Three Basic Strategies to Strengthen Commitment
Updated: May 21, 2019
The simple truth is that every couple gets busy. Personal pursuits, friends, and career can all threaten the intimacy and erode the commitment to one another. Another simple truth is that there are some very basic strategies for maintain a strong commitment to one another (Goddard and Olsen, 2004).
Before considering commitment strategies though, it is important to take a moment to reflect on some common threats to intimacy. American couples face a society that encourages individualism and self-actualization, and without ongoing intentional investment by the couple in the relationship, intimacy can erode to a point where the couple is living parallel lives.
A noticeable threat to intimacy among couples is relationship neglect. These couples have neglected the relationship through focus on career, over-involvement with friends, a drive for personal pursuits, or a difficulty in to balancing the relationship with childcare; triangulation can occur with inappropriate Internet uses, alcohol/drug use, or involvement in relationships outside the relationship. Relationship neglect for some couples is so extreme that they have only a few minutes a day of intimate dialogue with one another or none at all.
Another significant threat to intimacy is the patterns in which couples communicate. Since disclosure and curiosity are primary avenues to creating intimacy, it is not a surprise, then, that many couples list their number one problem as having an inability to communicate.
Small violations of trust are corrosive for the relationship. What might seem as a small mistruth or omission of the truth can significantly hurt the relationship over time. Patterned violation of one or several dimensions of trust can thwart intimacy that may be difficult to recover.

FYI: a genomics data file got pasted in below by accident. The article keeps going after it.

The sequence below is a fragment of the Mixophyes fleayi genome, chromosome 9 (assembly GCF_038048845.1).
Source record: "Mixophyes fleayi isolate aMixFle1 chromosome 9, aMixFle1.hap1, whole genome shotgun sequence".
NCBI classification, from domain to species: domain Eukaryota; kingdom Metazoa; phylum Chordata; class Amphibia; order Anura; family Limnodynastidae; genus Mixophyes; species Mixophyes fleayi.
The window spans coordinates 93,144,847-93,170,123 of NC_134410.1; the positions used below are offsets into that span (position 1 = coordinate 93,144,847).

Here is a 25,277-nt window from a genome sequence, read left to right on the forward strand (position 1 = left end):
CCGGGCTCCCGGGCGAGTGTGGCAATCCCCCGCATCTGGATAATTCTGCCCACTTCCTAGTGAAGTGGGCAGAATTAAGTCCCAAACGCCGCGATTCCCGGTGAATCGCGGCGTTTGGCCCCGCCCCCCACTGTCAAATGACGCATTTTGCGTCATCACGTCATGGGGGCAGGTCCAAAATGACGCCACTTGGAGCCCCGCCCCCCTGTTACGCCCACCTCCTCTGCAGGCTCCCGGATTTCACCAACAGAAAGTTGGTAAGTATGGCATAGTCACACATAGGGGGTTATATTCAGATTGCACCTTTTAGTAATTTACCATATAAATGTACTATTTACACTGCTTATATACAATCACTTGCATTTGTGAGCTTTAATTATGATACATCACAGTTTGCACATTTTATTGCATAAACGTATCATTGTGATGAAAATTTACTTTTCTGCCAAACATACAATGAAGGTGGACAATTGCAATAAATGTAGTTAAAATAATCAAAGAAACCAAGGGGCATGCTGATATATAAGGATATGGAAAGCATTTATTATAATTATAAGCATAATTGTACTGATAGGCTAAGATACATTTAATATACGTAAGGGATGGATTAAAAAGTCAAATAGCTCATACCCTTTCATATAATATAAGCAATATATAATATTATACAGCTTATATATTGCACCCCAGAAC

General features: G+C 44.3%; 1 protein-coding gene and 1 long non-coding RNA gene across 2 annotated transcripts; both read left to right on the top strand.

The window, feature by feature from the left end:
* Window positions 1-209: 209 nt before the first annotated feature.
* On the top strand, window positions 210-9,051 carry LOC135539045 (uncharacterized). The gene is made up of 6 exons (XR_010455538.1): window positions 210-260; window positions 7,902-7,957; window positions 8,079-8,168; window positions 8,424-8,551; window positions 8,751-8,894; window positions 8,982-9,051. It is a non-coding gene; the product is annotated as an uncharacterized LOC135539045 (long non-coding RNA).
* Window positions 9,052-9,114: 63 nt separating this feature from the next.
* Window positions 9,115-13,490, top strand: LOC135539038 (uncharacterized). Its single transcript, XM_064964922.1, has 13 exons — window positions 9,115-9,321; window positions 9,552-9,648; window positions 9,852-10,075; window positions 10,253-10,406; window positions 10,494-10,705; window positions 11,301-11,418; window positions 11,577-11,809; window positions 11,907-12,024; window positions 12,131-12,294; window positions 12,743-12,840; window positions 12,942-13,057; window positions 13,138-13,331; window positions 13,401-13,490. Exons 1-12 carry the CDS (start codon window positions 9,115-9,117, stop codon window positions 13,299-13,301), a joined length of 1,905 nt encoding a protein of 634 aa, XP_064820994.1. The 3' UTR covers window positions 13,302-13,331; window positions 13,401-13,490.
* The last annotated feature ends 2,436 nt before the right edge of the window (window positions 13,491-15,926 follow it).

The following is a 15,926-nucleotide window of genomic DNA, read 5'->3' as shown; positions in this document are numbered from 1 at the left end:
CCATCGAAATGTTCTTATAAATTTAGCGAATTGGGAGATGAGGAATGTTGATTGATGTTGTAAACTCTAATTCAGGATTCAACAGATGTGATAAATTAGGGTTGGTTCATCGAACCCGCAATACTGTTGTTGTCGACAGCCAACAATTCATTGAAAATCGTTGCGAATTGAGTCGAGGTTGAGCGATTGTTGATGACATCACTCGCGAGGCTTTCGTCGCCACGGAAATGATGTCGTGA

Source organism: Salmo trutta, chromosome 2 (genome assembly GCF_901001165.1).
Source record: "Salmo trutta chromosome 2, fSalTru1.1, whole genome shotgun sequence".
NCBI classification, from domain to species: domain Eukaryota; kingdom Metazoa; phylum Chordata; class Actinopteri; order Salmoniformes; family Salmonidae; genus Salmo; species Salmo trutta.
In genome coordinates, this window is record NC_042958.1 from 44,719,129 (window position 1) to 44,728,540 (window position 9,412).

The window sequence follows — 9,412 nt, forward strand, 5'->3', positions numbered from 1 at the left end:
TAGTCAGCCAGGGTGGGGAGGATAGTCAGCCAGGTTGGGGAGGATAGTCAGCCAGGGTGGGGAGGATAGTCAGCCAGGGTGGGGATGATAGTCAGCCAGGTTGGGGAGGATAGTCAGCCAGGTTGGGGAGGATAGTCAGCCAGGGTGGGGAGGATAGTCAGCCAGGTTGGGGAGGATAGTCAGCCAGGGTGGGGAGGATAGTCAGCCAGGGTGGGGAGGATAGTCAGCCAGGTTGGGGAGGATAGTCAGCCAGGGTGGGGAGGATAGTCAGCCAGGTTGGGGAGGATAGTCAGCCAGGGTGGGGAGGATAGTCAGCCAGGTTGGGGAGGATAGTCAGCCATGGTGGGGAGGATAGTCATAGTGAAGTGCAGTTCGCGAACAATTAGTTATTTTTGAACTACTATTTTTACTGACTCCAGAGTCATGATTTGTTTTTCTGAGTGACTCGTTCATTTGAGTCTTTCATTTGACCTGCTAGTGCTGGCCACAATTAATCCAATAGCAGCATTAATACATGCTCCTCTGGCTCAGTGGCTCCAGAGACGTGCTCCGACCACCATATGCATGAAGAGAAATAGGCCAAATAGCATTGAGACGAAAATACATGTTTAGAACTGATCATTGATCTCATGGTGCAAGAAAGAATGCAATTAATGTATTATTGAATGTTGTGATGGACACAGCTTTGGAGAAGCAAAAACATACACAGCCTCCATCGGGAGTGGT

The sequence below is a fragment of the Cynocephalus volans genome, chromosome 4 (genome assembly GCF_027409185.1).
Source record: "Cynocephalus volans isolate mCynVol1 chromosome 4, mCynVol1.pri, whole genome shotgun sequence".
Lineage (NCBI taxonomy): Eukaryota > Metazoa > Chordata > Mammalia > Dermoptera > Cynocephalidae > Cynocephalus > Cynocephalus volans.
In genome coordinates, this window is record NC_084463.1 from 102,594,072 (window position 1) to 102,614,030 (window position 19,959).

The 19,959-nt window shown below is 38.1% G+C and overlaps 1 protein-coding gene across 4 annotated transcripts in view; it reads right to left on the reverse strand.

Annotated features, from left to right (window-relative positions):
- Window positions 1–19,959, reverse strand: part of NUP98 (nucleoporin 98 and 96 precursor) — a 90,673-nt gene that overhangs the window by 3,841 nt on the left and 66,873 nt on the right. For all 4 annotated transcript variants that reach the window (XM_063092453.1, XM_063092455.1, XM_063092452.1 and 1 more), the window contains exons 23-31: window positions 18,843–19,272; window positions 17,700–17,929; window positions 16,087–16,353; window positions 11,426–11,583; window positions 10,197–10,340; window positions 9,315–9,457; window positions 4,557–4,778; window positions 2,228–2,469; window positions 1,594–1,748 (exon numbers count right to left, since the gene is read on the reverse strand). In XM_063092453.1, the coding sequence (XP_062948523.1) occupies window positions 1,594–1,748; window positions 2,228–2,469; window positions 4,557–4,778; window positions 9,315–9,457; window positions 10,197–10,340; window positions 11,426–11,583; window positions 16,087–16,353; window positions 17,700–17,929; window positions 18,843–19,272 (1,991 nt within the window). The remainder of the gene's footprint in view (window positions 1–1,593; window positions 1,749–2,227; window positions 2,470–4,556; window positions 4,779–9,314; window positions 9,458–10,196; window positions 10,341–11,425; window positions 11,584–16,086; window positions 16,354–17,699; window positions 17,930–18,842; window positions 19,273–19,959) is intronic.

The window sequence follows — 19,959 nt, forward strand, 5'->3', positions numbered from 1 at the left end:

Now, let's discuss the basics of commitment. The first commitment strategy is for each partner to make the relationship a priority over everything else. If couples are not intentional in prioritizing the relationship, demands from work, school, or family can take over, with little time left for the relationship. This requires what I call "protected time".
On one level it is important to make time for each other, such as a date or to go out with couple-friends, but on a deeper level, it is important to protect time for each other. Protected time does not get interrupted by last minute changes in schedules. Protected time is private, just between the two of you, and meant for connecting emotionally. When each of you agree on a protected time, it is guarded because it is important.
Protected time is characterized by an openness to share increasingly personal discussions with each other, not just talking about work, the kids schedules or the news of the day. Protected time is successful when one partner openly shares something personal and the other partner offers an inviting presences to hear the perspective. It is not only hearing the perspective that is important, the partner needs to be interested, encouraging, and inviting of the disclosure of the perspective.
The second strategy is to protect the relationship from external influences. For example, couples can limit their interactions with friends who are not healthy for the relationship. They may decide not to have intimate conversations about their relationship with friends or family or to go out to dinner with individuals that might be a threat to the relationship.
The third strategy is to create rituals or traditions that will sustain the relationship. Some couples will worship together, participate in sports or activities together, or have special holiday traditions. For example, my wife and I bring the children together to bless the house every Christmas.
Rituals and traditions serve many purposes and when they occur predictably in the relationship, they enhance, strengthen, and safeguard your relationship, ultimately creating increased overall emotional health.
Goddard, H. W., & Olsen, C. S. (2004). Cooperative extension initiatives in marriage and couples education. Family Relations , 53 , 433–439.